Say, What’s The Resale Value On A Nissan Leaf?

This should be good news to people who plan on spending $32,000 (before the federal tax credit). The Wall Street Journal has an interesting article up about the situation (via The Hockey Schtick)

Pull the Plug on Electric Car Subsides [paywalled]

Consumer Reports doesn’t have good early reviews for Chevrolet’s flagship entry into electric vehicles. A top editor from the publication said the Chevy Volt, which has both a plug-in battery and a gasoline engine “isn’t particularly efficient as an electric vehicle and it’s not particularly good as a gas vehicle either in terms of fuel economy.” He concluded that it just “doesn’t make an awful lot of sense.”

He’s right when you consider the cost and performance of PEVs, starting with the batteries, which require major breakthroughs before they will be ready for prime time. A battery for a small vehicle like the Nissan Leaf can cost about $20,000 and still only put out a range of 80 miles on a good day (range is affected by hot and cold weather) before requiring a recharge that takes eight to 10 hours. Even then, those batteries may only last six to eight years, leaving consumers with a vehicle that has little resale value.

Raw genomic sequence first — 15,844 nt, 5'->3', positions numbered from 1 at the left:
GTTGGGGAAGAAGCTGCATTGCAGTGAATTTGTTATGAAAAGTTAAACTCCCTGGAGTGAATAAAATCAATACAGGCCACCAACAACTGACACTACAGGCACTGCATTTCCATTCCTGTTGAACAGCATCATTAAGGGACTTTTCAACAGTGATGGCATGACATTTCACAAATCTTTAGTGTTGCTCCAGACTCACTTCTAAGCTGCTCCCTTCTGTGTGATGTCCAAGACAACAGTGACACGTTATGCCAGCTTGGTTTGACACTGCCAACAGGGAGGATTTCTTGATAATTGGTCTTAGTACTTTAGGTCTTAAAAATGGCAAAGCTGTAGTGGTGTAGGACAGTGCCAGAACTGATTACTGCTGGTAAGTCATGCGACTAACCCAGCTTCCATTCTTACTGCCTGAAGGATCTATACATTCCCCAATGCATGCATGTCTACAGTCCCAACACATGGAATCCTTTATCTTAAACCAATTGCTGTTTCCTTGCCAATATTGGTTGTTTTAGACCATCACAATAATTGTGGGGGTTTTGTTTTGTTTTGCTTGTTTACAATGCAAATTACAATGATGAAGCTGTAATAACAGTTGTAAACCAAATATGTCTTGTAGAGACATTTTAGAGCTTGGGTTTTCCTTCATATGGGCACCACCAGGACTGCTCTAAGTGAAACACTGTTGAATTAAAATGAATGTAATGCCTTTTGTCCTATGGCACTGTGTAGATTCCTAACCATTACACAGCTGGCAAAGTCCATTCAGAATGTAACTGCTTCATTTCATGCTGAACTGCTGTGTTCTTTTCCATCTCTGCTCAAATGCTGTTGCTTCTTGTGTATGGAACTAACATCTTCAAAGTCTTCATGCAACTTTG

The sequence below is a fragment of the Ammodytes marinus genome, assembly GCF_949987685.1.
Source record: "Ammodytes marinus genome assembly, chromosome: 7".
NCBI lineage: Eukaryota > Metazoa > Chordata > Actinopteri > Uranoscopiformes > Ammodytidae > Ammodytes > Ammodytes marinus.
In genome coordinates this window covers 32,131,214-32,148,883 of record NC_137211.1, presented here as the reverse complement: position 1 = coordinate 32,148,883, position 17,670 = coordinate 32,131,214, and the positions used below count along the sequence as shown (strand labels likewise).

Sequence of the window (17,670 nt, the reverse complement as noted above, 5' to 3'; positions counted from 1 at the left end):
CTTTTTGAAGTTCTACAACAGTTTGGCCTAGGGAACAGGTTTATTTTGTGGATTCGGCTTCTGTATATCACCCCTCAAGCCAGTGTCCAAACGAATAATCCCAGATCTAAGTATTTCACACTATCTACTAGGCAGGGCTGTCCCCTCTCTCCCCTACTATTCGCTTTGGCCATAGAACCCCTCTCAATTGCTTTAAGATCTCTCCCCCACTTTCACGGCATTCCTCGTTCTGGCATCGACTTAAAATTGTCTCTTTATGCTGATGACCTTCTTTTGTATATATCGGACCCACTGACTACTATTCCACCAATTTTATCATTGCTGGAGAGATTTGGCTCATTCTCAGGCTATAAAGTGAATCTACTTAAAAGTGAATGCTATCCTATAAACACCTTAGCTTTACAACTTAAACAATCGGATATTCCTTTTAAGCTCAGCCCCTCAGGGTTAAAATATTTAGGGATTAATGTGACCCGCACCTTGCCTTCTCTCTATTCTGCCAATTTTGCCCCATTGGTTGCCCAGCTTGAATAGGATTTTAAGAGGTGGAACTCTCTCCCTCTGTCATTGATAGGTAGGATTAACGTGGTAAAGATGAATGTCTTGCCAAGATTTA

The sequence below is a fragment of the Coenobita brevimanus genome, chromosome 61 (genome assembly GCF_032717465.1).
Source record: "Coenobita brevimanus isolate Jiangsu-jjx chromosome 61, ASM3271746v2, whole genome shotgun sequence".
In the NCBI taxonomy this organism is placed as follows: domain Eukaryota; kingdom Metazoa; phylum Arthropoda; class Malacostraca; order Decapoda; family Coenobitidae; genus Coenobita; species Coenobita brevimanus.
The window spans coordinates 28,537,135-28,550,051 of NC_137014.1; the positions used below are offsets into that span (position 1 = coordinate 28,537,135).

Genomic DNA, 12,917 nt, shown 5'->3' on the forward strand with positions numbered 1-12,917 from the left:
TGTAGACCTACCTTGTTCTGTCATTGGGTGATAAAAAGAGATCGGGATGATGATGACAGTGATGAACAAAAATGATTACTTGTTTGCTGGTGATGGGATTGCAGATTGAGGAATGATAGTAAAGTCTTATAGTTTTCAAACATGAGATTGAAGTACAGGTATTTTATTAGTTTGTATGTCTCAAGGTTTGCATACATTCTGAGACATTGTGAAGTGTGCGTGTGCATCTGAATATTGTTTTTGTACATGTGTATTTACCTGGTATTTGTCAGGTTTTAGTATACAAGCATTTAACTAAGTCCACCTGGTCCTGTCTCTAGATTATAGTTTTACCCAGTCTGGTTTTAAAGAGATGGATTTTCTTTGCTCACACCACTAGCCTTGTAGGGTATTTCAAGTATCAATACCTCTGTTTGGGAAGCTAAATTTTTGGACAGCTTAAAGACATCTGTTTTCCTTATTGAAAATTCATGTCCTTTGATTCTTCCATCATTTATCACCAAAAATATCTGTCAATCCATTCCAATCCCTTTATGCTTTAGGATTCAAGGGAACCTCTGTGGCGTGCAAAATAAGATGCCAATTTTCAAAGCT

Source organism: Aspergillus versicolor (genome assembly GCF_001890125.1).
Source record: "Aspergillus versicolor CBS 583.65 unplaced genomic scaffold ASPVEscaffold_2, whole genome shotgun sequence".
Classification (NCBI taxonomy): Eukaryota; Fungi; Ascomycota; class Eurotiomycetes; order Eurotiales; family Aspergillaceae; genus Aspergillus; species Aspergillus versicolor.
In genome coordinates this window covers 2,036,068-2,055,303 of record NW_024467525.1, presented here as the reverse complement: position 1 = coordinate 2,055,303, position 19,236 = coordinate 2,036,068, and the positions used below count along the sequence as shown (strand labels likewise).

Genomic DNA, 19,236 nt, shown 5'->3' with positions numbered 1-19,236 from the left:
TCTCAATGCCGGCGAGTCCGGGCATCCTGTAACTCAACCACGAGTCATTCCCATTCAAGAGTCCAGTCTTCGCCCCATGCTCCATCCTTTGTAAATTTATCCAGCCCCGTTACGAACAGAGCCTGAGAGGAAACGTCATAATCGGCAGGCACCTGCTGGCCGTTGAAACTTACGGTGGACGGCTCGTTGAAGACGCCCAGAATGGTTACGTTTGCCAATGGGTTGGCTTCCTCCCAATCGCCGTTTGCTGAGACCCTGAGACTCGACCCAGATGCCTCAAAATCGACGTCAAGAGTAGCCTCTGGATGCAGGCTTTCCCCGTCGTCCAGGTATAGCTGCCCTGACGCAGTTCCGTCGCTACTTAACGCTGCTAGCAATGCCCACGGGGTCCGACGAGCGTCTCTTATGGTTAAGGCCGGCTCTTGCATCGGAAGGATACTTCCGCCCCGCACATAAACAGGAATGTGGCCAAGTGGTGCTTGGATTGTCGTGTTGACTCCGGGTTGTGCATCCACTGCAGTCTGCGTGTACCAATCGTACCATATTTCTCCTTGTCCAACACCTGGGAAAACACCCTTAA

Got that? You’re expensive micro-mobile, which barely gets you 80 miles between long charges, it going to basically worth nothing withing 6-8 years. Meaning it will simply be scrap, along with the batteries. There’s your “green economy,” folks, creating more trash that the old school stuff.

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